Certainly, beauty and sensuality play roles in my figurative work—not through sexual objectification, but rather the emotional grace that the figure uniquely expresses. By exploring the human figure, especially the female figure, I am working to express the power and grace of the living condition filled with paradoxes: strength, fragility, beauty, imperfection, and aliveness.– Steven Morris
Figure work—in live study, sketch and painting—has been central to my work as an artist for many years.
The basis of figurative art is often realism (or realistic), a recreation of a person or thing by an artist expressing their view. For the most part, my art isn’t looking to be representative or capture realism, rather an expression of a form, a moment or a mood that comes through the figure. Much of my figurative work are studies that inform my abstract figurative work and my themed series works.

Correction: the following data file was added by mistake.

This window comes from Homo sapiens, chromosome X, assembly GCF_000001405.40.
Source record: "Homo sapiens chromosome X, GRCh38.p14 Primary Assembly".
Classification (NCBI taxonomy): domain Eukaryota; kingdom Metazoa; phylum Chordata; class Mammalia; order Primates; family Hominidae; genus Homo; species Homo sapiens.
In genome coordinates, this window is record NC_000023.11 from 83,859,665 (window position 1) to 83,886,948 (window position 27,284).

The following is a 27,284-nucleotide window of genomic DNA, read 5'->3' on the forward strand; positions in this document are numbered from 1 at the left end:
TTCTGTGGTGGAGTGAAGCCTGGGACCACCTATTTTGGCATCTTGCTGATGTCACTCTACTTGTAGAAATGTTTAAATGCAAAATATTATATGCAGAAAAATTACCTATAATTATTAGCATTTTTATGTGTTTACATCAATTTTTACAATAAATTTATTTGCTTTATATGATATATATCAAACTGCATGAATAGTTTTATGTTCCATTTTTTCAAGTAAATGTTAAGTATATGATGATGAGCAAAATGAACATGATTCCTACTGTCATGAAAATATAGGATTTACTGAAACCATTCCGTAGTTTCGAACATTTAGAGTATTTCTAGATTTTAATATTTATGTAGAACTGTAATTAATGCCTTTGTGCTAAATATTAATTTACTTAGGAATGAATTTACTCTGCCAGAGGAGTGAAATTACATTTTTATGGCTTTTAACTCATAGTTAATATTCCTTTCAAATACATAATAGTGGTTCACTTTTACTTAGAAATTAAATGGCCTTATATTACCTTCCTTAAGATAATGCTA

In Athenian Greece, Protagoras coined the phrase “Man is the measure of all things” and was one of the leading thinkers of the time, a group called the Sophists, whose ranks included Cicero, Socrates, Plato, and Aristotle. Although they were more focused on the individual’s place in society, protecting the rights and freedoms of the individual, they are considered the “Future of Figurative Art” when artists in the 1400’s and 1500’s were inspired by Sophist Greece, their culture and social philosophies.
But when one considers the birth of figurative art as a style and not by its name, it seems to be the most basic form of artistic expression, the truest way for humans to honor their cultures, their beliefs, and their experiences. When we consider a more philosophical approach, we attempt to explain why memorializing and remembering details of a civilization, a political or religious event, or the existence of a person or group of people is paramount to the evolution of the human experience. But it is truly human nature.
Works here represent various pieces from the spring/summer of 2020.